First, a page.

Women in Mzansi have no choice but to pay for having their periods, yet the rich and big companies can afford to hide billions of rands from SARS. In 2012 alone, companies in South Africa hid over $29 billion overseas to avoid paying tax. That’s 1300 Nkandla security upgrades, to be exact . Let’s stop imagining what this money could do for us and demand it starts working for us. Add your name to this campaign to stop those who say to our government "Tax me if you can".
400,000 families, who could have moved into RDP houses in 2012, continue to live in shacks and overcrowded dwellings.
Illicit financial outflows from Sub-Saharan Africa ranged between 5.3 percent to 9.9 percent of total trade in 2014, a ratio higher than any other geographic region studied . They start at the domestic level and should be studied from the point of view of stakeholders in subsidiaries, and when profits are shifted from subsidiaries out of the country, the effect on wages is bigger than the effect on tax revenues .
If we’re going to tackle inequality, we need a tax system that isn’t rigged to punish the poor. All of us who live in Mzansi pay tax and are contributing towards service delivery, including every time we buy sanitary pads, condoms or airtime we pay tax through VAT. In fact, in the 2014/15 financial year, the biggest source of tax revenue came from individuals, through salary tax and VAT. We are paying double the amount corporates pay. This means you and I are essentially subsidising corporate profits while earning peanuts.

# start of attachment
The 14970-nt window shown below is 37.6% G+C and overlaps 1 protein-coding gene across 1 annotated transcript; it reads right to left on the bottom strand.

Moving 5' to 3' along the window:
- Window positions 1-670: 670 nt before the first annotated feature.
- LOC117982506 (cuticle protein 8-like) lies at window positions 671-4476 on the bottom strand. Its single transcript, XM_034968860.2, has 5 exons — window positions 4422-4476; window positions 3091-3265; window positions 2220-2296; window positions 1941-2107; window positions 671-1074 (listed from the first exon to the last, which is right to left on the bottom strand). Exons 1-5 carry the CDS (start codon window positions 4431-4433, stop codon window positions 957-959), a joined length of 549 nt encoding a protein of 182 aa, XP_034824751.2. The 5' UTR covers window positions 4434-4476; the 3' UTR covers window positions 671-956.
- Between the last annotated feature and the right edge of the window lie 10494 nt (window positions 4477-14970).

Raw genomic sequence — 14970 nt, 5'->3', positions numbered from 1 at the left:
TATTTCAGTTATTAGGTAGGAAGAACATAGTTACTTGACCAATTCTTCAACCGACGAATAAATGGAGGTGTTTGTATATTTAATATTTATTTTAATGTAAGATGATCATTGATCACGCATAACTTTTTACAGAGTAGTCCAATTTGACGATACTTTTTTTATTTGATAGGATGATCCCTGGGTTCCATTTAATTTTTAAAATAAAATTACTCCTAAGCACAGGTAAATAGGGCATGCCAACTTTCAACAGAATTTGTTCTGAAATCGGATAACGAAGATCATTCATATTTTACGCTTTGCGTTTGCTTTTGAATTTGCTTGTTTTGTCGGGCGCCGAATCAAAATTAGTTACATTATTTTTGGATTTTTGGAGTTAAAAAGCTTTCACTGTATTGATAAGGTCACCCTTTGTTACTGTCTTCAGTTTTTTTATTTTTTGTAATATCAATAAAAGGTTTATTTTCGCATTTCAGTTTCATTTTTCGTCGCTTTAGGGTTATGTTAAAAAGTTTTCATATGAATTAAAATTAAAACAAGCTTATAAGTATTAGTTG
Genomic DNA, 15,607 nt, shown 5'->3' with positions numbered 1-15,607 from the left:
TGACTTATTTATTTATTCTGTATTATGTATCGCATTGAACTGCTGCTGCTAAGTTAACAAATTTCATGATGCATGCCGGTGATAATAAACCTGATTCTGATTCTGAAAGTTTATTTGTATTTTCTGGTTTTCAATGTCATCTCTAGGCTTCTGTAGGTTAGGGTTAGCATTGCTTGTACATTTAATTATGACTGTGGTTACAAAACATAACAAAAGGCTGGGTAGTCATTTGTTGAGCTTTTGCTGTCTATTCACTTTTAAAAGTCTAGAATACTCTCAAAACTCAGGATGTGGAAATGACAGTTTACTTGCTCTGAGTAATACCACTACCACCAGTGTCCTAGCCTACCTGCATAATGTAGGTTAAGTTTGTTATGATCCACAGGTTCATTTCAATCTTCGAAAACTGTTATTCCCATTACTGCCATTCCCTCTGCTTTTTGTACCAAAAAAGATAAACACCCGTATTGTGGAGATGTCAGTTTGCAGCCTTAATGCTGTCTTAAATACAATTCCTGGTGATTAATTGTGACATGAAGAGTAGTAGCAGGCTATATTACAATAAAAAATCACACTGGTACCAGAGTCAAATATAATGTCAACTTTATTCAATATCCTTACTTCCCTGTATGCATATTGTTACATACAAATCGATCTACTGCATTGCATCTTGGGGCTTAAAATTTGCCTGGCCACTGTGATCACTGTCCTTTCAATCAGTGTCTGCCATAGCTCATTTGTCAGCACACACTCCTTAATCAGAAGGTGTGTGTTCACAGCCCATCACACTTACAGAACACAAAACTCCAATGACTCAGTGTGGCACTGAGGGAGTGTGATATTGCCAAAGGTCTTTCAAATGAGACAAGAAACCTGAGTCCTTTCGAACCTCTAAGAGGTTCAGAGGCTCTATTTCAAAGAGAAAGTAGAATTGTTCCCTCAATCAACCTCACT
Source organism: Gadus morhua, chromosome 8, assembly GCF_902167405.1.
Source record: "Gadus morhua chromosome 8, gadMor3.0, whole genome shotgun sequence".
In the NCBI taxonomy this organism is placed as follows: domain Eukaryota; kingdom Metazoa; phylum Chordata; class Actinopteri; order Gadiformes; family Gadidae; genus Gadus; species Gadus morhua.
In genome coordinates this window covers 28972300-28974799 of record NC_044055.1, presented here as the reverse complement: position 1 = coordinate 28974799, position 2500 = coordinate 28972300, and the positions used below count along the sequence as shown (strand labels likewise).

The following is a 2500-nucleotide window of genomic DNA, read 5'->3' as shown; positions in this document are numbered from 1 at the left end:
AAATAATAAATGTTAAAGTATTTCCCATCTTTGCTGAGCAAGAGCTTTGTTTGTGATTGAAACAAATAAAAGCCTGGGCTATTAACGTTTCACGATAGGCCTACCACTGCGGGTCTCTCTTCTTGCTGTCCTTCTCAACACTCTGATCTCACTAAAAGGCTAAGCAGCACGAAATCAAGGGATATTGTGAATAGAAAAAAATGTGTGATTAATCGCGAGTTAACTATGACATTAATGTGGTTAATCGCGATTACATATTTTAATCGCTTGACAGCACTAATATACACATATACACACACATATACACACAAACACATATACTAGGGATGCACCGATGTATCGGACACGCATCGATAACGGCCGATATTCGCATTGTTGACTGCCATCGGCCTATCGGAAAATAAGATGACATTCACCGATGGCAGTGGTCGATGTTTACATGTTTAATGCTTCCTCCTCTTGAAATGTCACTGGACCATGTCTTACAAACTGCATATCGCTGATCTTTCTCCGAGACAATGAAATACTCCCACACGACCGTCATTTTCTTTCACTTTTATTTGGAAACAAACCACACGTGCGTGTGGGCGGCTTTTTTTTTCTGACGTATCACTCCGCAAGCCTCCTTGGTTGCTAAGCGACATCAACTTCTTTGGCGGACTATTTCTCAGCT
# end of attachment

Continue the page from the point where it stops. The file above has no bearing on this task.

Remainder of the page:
The amandla .mobi community together with many civil society groups in Mzansi have already started mobilizing on this issue. We need 10 000 signatures to make enough noise for President Zuma and Finance Minister Gigaba to hear us.
Dear President Jacob Zuma and Finance Minister Malusi Gigaba,
We call on you to act now to stop big companies and the rich from hiding their profits overseas. We support efforts to put in law mandatory country-by-country reporting by multi-nationals up to the project level. This will force companies to report on their profits and earnings even in other countries. Governments should be able to exchange financial information freely and encourage cooperation and compliance between tax administrators. There should be no excuse for tax avoidance.
 Tackling Africa’s illicit finance flight. Greg Nicolson for the Daily Maverick.19 May 2015.
 New Study: Illicit Financial Flows in Developing Countries Large and Persistent, Christine Clough for Global Financial Integrity. 1 May 2017.
 The Bermuda Connection: Profit shifting, inequality and unaffordability at Lonmin 1999-2012, Dick Forslund. Distributed by Alternative Information & Development Centre.